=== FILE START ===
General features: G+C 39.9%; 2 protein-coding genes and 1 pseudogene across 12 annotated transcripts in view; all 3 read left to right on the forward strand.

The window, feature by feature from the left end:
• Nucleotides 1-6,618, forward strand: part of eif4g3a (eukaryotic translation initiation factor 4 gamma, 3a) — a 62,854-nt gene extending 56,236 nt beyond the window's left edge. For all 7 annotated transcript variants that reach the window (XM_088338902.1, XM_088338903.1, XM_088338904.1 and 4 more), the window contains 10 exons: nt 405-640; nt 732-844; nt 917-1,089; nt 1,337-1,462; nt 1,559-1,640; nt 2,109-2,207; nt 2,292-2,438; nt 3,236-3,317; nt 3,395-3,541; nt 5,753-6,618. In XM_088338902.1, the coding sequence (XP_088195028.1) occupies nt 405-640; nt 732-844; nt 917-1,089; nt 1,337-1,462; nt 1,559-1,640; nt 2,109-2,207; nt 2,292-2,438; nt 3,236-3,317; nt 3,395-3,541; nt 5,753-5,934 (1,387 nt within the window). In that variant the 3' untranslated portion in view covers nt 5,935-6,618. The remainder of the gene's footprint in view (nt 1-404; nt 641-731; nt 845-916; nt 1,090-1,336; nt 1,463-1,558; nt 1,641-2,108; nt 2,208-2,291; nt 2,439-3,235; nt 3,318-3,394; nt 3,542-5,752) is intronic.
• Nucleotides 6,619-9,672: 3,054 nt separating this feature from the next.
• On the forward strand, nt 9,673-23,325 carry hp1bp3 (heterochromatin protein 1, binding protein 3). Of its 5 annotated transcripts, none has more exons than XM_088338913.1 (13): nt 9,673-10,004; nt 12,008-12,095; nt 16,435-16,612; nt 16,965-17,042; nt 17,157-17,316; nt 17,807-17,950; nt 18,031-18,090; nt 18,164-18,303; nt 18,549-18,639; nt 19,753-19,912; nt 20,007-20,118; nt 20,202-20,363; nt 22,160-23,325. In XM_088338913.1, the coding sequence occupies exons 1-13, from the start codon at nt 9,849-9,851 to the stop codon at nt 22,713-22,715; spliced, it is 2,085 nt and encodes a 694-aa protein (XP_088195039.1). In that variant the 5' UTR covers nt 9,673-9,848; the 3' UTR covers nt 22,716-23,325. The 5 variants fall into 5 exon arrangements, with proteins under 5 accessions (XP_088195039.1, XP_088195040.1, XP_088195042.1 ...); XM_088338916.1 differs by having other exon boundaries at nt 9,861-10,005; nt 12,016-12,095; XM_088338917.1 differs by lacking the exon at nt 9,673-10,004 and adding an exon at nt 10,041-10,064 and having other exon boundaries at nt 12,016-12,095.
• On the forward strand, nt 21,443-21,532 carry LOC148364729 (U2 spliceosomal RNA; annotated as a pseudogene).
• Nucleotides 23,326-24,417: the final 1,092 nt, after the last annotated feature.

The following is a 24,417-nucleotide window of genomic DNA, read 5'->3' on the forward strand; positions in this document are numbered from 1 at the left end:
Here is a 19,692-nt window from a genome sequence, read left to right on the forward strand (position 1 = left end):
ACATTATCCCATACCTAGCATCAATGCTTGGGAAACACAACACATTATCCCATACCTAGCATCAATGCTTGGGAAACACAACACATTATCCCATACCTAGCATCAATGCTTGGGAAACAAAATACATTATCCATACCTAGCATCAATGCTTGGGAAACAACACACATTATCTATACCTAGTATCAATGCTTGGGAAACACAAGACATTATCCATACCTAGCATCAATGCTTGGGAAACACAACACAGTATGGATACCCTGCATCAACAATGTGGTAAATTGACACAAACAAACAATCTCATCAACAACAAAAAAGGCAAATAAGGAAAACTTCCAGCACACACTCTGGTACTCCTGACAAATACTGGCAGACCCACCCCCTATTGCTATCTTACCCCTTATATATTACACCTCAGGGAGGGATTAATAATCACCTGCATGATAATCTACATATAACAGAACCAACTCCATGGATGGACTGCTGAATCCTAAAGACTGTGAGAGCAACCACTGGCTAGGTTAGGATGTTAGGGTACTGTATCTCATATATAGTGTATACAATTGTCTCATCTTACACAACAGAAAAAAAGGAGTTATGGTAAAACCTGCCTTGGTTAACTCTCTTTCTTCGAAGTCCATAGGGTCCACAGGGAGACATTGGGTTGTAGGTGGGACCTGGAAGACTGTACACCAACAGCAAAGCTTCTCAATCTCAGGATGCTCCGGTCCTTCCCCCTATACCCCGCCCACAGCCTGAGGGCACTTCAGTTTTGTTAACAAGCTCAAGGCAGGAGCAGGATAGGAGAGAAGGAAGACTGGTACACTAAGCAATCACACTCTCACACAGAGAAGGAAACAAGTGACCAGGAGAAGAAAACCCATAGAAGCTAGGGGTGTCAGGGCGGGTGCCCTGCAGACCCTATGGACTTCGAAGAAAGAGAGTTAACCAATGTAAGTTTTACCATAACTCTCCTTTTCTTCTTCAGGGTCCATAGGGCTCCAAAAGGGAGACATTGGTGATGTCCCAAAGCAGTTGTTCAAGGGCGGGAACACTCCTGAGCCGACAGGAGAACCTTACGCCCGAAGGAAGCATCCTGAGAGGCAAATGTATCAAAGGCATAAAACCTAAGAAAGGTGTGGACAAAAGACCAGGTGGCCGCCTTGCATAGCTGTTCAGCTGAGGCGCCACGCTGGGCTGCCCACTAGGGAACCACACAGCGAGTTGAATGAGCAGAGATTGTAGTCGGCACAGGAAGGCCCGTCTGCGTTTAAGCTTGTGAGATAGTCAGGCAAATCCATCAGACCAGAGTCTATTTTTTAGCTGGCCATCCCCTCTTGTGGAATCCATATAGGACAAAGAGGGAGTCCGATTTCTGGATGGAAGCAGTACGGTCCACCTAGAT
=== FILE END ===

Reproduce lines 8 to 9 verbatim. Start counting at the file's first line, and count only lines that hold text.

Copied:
The following is a 24,417-nucleotide window of genomic DNA, read 5'->3' on the forward strand; positions in this document are numbered from 1 at the left end:
Here is a 19,692-nt window from a genome sequence, read left to right on the forward strand (position 1 = left end):